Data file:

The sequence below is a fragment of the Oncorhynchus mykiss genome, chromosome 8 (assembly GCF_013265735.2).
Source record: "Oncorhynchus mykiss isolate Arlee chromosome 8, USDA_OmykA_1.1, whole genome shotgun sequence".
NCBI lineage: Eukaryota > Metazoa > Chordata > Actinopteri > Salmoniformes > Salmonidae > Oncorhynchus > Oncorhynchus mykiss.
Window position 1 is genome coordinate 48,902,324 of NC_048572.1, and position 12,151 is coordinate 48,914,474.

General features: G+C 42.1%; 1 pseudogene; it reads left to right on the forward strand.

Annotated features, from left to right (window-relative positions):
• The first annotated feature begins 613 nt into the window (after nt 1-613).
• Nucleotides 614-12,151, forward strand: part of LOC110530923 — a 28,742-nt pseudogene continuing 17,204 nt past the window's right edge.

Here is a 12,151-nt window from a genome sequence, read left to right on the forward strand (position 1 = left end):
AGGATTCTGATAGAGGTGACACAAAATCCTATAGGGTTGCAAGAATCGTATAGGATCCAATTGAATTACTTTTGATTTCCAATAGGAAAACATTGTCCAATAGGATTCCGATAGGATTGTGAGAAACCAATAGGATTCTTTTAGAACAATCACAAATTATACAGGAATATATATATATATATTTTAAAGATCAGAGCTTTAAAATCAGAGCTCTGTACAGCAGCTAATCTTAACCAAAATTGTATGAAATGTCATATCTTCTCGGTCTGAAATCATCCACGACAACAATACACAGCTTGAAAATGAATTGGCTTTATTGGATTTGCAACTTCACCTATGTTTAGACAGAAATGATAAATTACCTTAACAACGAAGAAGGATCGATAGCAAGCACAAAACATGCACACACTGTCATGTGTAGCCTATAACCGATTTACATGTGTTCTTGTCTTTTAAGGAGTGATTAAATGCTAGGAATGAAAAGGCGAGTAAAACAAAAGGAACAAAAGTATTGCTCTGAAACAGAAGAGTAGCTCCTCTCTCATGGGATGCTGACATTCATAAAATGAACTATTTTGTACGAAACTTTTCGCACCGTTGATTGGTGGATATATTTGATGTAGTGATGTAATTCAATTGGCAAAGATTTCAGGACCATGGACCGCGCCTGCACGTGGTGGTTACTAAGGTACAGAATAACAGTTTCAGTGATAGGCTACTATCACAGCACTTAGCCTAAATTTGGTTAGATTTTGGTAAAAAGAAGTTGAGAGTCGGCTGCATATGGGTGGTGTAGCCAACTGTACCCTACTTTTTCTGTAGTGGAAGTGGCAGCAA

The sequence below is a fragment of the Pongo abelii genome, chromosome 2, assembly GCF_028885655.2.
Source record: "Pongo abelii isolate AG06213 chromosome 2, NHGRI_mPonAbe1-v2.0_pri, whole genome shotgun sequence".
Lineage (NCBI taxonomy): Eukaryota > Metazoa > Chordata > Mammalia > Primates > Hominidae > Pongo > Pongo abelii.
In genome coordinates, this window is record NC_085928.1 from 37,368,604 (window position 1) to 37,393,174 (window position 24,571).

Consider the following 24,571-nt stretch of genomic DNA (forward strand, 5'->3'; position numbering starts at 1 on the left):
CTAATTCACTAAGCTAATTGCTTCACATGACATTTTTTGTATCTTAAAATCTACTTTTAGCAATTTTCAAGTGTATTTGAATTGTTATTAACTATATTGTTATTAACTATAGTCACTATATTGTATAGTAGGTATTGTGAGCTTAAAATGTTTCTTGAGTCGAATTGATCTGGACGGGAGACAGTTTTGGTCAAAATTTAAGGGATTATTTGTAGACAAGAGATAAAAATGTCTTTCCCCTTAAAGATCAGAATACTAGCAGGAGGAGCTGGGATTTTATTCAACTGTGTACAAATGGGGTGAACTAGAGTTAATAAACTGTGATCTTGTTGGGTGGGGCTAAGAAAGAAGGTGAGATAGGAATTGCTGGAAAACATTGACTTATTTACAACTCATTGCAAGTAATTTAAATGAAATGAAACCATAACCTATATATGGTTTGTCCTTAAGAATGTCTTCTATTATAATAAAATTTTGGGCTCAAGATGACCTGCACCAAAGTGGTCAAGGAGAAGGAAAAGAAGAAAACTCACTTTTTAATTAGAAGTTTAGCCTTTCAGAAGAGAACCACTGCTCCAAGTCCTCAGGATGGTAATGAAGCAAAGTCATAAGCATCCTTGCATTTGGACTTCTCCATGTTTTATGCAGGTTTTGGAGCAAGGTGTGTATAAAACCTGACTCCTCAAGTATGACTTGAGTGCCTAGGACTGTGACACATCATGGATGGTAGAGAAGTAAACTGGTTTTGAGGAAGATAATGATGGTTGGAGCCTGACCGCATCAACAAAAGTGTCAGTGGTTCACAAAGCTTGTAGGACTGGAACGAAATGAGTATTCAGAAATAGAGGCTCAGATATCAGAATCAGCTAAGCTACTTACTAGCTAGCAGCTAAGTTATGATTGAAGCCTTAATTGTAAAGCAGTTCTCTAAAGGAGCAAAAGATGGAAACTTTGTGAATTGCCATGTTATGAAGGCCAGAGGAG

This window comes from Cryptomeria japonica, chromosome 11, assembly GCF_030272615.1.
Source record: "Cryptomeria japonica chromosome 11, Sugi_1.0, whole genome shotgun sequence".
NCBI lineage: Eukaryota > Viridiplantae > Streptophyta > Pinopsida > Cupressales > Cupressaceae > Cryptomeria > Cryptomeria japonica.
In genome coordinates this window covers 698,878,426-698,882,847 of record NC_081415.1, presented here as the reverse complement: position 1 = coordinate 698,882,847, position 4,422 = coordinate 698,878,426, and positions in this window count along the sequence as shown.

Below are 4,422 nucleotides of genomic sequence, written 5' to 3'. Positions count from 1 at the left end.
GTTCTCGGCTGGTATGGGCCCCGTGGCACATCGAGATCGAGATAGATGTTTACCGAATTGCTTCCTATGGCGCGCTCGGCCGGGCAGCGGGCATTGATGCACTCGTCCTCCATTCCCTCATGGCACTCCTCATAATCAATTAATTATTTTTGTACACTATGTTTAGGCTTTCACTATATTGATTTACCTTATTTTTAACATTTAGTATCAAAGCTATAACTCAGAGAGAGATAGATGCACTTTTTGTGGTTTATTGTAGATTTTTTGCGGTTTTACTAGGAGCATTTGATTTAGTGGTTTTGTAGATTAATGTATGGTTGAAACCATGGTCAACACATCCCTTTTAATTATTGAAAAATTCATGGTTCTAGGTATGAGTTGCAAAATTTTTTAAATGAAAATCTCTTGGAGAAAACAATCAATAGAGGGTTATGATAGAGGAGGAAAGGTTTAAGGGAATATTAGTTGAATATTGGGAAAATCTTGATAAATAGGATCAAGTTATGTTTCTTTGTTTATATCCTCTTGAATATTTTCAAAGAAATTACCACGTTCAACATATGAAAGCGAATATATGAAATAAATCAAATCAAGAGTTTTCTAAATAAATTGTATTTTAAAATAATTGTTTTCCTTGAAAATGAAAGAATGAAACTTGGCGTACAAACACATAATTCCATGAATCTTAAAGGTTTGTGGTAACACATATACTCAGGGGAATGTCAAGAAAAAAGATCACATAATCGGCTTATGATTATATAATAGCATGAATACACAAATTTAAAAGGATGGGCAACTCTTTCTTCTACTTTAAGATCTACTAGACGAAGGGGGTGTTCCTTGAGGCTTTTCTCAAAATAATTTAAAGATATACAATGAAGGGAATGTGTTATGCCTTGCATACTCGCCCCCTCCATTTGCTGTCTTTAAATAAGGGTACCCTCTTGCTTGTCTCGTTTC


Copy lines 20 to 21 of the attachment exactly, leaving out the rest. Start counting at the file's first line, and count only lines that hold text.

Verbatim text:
In genome coordinates this window covers 698,878,426-698,882,847 of record NC_081415.1, presented here as the reverse complement: position 1 = coordinate 698,882,847, position 4,422 = coordinate 698,878,426, and positions in this window count along the sequence as shown.

Below are 4,422 nucleotides of genomic sequence, written 5' to 3'. Positions count from 1 at the left end.